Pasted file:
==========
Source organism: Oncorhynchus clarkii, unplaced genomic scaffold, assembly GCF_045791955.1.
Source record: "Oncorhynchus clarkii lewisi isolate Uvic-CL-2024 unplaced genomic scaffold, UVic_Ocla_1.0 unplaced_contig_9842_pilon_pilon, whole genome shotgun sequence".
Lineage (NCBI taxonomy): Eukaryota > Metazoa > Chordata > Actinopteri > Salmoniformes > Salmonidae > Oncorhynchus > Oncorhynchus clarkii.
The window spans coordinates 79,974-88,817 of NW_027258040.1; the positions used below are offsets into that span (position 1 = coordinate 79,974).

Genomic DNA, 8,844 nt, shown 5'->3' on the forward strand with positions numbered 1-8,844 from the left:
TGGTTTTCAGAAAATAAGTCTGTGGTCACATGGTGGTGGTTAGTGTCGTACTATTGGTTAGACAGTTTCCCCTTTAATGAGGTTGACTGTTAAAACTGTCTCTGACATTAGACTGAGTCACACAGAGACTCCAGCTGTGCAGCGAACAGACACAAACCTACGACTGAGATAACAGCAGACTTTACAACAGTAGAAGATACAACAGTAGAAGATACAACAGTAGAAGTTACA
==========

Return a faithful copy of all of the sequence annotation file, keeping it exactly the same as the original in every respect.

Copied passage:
Source organism: Oncorhynchus clarkii, unplaced genomic scaffold, assembly GCF_045791955.1.
Source record: "Oncorhynchus clarkii lewisi isolate Uvic-CL-2024 unplaced genomic scaffold, UVic_Ocla_1.0 unplaced_contig_9842_pilon_pilon, whole genome shotgun sequence".
Lineage (NCBI taxonomy): Eukaryota > Metazoa > Chordata > Actinopteri > Salmoniformes > Salmonidae > Oncorhynchus > Oncorhynchus clarkii.
The window spans coordinates 79,974-88,817 of NW_027258040.1; the positions used below are offsets into that span (position 1 = coordinate 79,974).

Genomic DNA, 8,844 nt, shown 5'->3' on the forward strand with positions numbered 1-8,844 from the left:
TGGTTTTCAGAAAATAAGTCTGTGGTCACATGGTGGTGGTTAGTGTCGTACTATTGGTTAGACAGTTTCCCCTTTAATGAGGTTGACTGTTAAAACTGTCTCTGACATTAGACTGAGTCACACAGAGACTCCAGCTGTGCAGCGAACAGACACAAACCTACGACTGAGATAACAGCAGACTTTACAACAGTAGAAGATACAACAGTAGAAGATACAACAGTAGAAGTTACA